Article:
Friday, May 4, 2012

Blackjack Players

Blackjack Players is finished.

Blackjack Players
28" x 42"     oil on linen      2012 
After some of my recent quieter color harmonies, this painting takes a different path with a rich green note amid bright reds and warm deep tones. I started the painting with a vague notion of going to red for the table, but didn't really know where the colors would take me; had no idea the woman's blouse in the center would be green. I never know these things in advance. My work may look premeditated and well-planned, but it's not as it seems; I believe the working process needs to allow the painting to freely go where it wants to go. 

As for the narrative, I'm a bit amused that the expressions of the three main players may perhaps accurately reflect their feelings about the cards they've been dealt. The woman in green has a total of 13 to 16 and little hope of winning with the dealer showing an ace ... she probably should have taken one more card. The man has a 6 or 7 which may or may not turn out OK with an additional card or two. The woman on the right is in good position with a 20. Was definitely not my intention to give a lesson about blackjack and human emotion; the faces were painted before the cards were thought about ... and the individual cards were chosen purely for compositional reasons. Again, paintings have a funny way of living their own life, of knowing what they need and where they want to go. Sometimes my role seems not to create a picture, but rather to bring a picture that already exists to light.


Arnolfini Wedding
ca. 32" x 24"    oil on oak panel     1434
Jan van Eyck
Collection: National Gallery, London
One of my favorite paintings is the van Eyck above ... and maybe the beautiful green of the bride's dress surrounded by the reds and dark warm notes, gave me the subconscious inspiration to give the woman playing blackjack a bright green dress as well. I saw the van Eyck on my first trip to London in 1972 and at the time it hung in a room illuminated with a skylight. The day outside was sunny, though large fair-weather clouds occasionally crossed the sun. When I went up to the painting, the sun was behind a cloud and the light subdued. After a few minutes I'd become totally lost in the picture, when suddenly the cloud passed and the room instantly filled with brilliant light. The color of the woman's dress exploded into the essence of pure green, intense and infinite ... was an incredible experience.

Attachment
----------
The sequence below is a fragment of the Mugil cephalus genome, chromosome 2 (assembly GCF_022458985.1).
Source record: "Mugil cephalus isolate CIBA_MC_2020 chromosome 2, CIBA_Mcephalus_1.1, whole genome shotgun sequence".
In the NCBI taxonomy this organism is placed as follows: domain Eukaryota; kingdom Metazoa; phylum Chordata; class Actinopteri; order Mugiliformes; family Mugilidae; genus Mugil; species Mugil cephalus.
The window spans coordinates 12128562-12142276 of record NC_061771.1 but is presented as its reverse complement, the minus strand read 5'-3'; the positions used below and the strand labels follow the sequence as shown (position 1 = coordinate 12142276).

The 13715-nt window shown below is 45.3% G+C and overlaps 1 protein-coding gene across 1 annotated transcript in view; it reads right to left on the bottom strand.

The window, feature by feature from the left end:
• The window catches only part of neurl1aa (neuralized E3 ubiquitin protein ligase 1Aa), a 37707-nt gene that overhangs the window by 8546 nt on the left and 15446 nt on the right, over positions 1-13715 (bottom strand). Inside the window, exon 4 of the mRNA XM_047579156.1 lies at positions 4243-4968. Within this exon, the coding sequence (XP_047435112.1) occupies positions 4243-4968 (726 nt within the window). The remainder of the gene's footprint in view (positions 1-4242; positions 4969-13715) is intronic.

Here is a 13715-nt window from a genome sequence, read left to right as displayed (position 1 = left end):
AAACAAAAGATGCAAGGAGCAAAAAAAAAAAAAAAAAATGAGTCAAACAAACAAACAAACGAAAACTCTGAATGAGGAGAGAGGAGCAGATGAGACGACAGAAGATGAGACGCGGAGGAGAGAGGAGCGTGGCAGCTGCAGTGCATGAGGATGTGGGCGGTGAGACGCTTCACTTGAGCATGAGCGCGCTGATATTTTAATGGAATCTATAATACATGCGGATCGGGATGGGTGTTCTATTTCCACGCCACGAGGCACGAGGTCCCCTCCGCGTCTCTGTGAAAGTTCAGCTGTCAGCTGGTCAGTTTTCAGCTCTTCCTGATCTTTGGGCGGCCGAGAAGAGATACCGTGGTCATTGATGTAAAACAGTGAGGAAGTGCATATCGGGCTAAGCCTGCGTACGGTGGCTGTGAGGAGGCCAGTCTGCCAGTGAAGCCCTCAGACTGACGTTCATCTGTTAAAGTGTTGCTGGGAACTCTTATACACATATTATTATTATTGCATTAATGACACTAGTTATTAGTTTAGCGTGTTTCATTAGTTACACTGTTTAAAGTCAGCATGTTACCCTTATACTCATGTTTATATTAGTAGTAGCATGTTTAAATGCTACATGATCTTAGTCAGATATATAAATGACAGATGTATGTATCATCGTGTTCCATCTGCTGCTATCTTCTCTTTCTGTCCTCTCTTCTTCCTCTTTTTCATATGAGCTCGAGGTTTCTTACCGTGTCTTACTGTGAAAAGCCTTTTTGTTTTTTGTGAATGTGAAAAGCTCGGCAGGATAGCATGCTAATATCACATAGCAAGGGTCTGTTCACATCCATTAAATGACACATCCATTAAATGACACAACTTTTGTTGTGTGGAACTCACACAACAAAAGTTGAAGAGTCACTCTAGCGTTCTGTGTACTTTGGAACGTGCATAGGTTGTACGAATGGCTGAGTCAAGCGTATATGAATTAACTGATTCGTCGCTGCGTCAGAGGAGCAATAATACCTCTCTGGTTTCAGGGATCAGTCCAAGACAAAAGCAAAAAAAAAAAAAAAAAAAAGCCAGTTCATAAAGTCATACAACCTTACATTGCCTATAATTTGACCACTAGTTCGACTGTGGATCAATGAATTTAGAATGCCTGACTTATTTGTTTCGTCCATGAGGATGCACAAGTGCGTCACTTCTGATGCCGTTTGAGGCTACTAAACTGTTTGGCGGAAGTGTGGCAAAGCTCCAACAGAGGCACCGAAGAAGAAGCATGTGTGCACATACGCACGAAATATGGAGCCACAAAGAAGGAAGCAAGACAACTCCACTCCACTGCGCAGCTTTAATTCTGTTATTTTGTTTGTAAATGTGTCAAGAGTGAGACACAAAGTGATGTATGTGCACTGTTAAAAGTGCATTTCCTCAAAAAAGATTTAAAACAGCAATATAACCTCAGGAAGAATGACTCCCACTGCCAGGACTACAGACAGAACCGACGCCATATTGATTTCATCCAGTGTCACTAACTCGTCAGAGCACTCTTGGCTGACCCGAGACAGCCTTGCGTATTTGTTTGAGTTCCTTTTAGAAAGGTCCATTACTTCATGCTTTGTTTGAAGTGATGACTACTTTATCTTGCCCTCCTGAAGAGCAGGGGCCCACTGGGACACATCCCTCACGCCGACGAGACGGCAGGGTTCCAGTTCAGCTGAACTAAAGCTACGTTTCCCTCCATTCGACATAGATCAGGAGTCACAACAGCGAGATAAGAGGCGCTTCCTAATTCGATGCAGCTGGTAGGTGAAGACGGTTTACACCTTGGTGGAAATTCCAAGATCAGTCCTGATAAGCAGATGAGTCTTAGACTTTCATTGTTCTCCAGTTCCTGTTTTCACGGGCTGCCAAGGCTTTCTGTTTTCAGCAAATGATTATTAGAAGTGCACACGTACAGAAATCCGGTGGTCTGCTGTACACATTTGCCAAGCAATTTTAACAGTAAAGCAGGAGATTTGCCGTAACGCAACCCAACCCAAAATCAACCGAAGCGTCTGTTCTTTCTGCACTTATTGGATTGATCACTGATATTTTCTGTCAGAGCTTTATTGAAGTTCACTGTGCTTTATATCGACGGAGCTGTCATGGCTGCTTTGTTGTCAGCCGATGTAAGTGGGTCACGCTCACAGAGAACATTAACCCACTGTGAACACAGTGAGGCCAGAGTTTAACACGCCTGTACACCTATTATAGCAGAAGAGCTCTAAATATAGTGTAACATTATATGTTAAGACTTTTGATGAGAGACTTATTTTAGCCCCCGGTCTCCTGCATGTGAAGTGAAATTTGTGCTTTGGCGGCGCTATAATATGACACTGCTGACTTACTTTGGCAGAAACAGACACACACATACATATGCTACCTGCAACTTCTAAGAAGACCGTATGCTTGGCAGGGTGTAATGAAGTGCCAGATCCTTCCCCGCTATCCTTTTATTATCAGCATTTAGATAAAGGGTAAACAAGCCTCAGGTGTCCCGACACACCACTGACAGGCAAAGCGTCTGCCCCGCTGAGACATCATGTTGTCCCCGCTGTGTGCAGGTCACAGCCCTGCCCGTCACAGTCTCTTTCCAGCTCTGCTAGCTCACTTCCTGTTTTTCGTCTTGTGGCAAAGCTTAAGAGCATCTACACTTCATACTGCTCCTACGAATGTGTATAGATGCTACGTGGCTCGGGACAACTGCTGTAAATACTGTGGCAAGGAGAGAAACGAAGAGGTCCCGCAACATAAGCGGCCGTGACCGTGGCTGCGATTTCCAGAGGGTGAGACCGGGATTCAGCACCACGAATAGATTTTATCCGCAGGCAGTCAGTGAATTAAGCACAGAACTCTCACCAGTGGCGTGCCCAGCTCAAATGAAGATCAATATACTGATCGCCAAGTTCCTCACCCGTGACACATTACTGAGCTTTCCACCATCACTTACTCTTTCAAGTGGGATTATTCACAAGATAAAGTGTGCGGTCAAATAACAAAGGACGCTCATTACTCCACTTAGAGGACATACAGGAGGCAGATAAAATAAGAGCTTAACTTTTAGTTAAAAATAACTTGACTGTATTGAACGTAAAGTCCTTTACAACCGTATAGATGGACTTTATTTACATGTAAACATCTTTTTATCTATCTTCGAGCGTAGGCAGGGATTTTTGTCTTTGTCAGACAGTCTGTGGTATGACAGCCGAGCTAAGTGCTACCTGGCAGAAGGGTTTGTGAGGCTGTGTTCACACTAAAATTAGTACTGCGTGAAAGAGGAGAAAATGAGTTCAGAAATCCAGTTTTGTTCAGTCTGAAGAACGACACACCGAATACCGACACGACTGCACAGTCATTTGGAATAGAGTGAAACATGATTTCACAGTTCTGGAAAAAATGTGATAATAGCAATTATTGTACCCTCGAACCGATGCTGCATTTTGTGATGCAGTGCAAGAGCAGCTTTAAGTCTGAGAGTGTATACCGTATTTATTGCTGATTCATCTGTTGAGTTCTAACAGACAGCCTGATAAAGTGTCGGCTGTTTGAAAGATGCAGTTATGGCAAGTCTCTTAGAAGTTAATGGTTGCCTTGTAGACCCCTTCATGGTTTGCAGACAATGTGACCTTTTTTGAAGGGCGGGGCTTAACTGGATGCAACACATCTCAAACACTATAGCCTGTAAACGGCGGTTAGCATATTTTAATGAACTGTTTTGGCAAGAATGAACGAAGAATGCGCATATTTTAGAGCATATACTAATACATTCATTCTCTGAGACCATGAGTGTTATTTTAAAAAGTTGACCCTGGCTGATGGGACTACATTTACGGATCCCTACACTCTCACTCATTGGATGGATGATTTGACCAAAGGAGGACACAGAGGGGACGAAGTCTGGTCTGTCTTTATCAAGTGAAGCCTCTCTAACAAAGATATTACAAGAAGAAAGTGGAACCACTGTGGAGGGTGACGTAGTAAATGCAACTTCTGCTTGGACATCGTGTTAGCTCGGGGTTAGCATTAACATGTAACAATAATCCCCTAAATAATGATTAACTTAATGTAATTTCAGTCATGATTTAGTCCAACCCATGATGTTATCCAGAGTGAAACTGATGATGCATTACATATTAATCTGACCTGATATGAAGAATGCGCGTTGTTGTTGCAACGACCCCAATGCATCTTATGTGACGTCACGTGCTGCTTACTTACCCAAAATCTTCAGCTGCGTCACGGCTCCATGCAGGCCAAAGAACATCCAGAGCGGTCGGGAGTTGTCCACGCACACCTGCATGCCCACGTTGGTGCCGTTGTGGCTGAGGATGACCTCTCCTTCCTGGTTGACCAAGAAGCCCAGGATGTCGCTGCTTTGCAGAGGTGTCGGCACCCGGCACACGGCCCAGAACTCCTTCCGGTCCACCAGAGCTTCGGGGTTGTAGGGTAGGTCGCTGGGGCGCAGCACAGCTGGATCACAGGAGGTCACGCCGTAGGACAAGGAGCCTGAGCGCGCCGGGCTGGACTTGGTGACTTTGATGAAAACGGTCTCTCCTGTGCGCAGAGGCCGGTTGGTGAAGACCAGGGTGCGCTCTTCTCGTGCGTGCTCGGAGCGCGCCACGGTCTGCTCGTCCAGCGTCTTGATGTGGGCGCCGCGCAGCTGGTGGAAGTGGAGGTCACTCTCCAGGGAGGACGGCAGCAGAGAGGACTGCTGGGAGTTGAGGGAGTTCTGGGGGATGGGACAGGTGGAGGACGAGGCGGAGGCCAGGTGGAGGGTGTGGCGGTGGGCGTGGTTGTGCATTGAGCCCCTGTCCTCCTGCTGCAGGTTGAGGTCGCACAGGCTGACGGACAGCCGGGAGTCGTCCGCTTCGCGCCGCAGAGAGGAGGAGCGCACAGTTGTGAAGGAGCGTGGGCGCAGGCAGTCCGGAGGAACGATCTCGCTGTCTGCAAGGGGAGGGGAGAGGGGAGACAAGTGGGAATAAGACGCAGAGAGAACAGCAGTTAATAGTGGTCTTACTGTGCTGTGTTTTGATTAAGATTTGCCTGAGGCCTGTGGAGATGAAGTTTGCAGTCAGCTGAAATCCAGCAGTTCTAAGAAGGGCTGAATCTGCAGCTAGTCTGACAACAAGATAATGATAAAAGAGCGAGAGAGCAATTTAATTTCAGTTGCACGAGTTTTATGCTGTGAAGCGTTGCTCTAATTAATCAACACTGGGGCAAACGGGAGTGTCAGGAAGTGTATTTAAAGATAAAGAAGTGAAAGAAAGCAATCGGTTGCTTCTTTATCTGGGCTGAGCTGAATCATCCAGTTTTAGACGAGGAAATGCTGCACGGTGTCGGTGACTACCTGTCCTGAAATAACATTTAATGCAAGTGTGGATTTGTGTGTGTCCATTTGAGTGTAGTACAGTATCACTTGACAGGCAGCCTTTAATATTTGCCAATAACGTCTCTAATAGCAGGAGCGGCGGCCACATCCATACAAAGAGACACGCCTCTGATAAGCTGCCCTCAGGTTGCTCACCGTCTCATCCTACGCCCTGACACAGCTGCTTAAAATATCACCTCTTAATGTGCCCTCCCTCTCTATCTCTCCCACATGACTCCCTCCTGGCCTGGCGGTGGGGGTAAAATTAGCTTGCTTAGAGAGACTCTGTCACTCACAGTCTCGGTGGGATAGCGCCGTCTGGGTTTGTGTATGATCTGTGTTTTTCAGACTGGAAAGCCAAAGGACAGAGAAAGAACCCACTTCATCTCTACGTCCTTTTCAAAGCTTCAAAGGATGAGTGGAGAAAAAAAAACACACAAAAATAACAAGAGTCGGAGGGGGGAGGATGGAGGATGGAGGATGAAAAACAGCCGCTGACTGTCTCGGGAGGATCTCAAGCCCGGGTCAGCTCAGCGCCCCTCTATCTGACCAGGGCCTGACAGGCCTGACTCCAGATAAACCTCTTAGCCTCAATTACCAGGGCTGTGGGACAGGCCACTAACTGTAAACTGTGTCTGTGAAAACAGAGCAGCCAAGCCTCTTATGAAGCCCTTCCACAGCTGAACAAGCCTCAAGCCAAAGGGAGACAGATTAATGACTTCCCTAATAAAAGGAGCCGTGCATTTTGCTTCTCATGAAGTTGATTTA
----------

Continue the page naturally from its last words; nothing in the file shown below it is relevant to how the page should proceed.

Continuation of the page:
4 comments:

  1. I wrote a paper on this beautiful painting in college for an art history class. At the time, the experts seemed in agreement that the man was Giovanni Arnolfini, a wealthy merchant from Italy living in Bruges, that the woman was his wife, Giovanna Cenami.
    Very little is known of Giovanna and now historians seem to have removed her from this painting as well. Apparently, Mr. Arnolfini didn’t marry her until thirteen years after the painting was made.

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  2. Andrew, I was reflecting on Blackjack Players and wanted to share some thoughts.

    Gambling is fraught with speculation, uncertainty and risk; it is a perfect social and psychological metaphor for our times. Is it play or compulsion? On the one hand the game promises riches and triumph; on the other, loss and ruination.

    Some figures linger on the frings engaged in idle talk of this or that, but the players shuffle-shoulder next to strangers bound together by the familiar intimacy of the cards. Their gaze is fixated on the red-baized Jerusalem which they look to for salvation; they are deaf to everything but the siren call of the cards. As Francis Bacon once remarked about his doomed lover: "He (they) lives in the interlude between life and death".

    The cards like exotic flotsam tantalize briefly only to resubmerge before anyone can lay claim to ownership. Everything comes to solitude in the end.

    And what of the dealer? She is not Eliot's Madame Sosostris, famous clairvoyant, but she still plays with "a wicked pack of cards". Her stock in trade is not the hanged man, but the one-eyed jack, the fickle ace. She is the Magister Ludi who holds fate in her hands. Dreams are crushed between her fingers as the cards are spun over and over. The numbers mark all who play the game.

    An exciting and important painting, Andrew. Congratulations!

    Gerry

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  3. Great overview of the painting and how blackjack relates to our personalities. These paintings are classics.

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  4. Thanks for all the excellent comments ... very much appreciated!

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